NEW YORK - With the focus on the COVID-19 pandemic, the coming hurricane and wildfire season is likely not on many Americans' radars right now. However, with tens of millions more Americans in a financially precarious position over the last couple of months, it's more important than ever to be prepared for a natural disaster. Recent data found that while many Americans have taken at least one step towards being prepared, there are still more actions that can be taken in the short term to help protect their finances and their families should disaster strike.
Six in ten Americans (61 percent) believe they are likely to be personally impacted by a natural disaster in the next three to five years, including one in five (19 percent) saying they are very likely to be personally impacted. That's according to an American Institute of CPAs (AICPA) survey of 2,050 U.S. adults conducted by The Harris Poll in the fall of 2019.
Natural disasters like hurricanes, floods, tornadoes, earthquakes and wildfires happen every year. In fact, 2019 marked the fifth consecutive year that ten or more weather and climate disasters with at least a billion-dollars of associated losses affected the United States.
"In the face of a natural disaster, protecting your family from harm should be your primary concern," said Gregory J. Anton, CPA, CGMA, chair of the AICPA's National CPA Financial Literacy Commission. "During the recovery process, access to financial resources and personal information is critically important. Taking action to put together a plan today will help protect your family and your finances should you ever find yourself impacted by a natural disaster."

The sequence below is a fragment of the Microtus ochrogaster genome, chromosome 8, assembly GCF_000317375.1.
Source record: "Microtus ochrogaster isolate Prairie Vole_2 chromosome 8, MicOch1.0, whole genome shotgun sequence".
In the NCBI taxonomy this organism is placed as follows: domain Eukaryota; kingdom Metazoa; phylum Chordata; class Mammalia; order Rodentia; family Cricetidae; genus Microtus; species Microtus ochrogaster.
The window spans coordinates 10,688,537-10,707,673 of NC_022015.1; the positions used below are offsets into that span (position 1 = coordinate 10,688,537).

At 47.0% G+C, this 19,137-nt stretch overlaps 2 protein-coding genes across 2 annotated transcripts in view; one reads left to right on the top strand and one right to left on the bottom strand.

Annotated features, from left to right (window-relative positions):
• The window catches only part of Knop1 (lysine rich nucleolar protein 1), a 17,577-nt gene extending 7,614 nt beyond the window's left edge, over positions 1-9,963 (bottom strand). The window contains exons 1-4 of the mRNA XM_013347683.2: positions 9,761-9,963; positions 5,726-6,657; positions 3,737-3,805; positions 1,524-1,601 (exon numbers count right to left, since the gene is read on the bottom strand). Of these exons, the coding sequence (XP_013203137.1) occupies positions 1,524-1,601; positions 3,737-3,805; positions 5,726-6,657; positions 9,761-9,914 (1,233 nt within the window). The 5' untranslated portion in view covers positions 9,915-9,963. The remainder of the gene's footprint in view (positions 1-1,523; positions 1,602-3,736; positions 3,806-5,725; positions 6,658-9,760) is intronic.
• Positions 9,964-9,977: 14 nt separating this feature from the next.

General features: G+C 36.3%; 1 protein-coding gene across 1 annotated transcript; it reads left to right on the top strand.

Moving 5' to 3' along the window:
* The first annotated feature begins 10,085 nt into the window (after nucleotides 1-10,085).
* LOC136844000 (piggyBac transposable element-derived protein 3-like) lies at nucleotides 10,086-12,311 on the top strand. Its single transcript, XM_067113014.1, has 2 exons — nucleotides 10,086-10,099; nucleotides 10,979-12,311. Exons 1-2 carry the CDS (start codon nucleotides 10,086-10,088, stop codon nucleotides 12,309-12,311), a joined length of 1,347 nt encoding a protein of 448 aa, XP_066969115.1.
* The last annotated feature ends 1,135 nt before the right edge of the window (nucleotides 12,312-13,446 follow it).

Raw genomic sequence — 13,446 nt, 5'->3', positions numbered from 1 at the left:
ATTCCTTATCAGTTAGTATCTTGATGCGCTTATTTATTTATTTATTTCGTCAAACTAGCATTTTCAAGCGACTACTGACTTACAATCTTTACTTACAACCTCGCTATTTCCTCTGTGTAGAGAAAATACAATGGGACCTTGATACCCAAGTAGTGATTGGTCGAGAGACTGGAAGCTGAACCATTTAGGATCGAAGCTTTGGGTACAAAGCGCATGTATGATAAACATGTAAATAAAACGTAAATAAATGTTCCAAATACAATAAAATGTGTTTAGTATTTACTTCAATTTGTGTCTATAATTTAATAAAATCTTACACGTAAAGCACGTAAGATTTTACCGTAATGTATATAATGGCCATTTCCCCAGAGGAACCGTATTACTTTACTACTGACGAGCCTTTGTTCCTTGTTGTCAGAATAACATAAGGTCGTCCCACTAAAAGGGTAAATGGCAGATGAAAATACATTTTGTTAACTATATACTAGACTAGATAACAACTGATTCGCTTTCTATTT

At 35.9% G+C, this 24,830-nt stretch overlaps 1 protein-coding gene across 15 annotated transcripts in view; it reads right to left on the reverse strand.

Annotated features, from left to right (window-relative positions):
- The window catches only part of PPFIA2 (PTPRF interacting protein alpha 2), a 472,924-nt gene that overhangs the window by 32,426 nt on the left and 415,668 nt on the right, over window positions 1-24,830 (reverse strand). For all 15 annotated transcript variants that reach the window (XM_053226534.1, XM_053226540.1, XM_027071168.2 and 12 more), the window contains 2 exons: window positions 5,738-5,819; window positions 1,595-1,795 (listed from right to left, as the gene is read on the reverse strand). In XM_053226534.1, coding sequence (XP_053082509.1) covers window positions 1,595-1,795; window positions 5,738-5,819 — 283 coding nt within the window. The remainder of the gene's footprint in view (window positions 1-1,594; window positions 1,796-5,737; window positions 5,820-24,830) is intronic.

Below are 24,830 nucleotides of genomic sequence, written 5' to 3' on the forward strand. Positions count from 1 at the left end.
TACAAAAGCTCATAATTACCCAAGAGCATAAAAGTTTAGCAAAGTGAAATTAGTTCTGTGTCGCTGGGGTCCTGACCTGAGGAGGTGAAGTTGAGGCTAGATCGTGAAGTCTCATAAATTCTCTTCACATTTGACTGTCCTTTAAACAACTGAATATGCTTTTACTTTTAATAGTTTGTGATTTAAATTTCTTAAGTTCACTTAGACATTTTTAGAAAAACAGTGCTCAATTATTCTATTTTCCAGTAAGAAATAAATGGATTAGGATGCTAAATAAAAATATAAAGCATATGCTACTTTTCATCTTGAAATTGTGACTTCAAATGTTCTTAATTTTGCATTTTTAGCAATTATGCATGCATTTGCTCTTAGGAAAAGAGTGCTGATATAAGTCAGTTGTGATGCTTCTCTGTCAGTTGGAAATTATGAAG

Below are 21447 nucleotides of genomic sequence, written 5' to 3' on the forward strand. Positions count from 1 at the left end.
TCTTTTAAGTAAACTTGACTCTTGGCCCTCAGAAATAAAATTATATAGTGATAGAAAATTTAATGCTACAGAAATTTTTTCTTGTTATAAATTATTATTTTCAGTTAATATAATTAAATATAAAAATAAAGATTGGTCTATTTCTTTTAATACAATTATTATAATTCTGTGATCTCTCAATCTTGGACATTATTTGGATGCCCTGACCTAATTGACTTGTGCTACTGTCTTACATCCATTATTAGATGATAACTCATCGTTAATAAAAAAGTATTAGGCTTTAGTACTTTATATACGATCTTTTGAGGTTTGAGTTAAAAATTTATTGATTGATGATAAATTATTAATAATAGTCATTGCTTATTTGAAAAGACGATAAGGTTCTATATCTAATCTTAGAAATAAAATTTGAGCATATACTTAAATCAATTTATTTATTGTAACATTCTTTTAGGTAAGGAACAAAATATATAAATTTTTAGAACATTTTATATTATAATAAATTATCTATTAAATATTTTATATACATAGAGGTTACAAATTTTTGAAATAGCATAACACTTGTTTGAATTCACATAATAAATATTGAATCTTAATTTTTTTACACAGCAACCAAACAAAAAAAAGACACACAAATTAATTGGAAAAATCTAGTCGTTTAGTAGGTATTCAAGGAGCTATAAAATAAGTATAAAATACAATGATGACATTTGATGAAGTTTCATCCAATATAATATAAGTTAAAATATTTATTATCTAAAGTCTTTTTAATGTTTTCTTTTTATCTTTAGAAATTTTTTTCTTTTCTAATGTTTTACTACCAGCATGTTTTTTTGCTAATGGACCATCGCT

Nearly four in ten Americans (37 percent) admit they do not have a good sense of how much recovering from a natural disaster would cost their family financially. And seven in ten (71 percent) say that such an event would have a major or moderate impact on their financial situation, including a third (33 percent) who said there would be a major impact.
"It is a good idea to run through the calculations for potential damage, finding temporary housing and other recovery costs, so you can check to see if you would have enough cash on hand to cover it," added Anton. "Review your insurance to be sure you have the right amount of coverage and that you're not overpaying. Make sure you know what is covered and don't be afraid to comparison shop periodically to see if switching makes sense."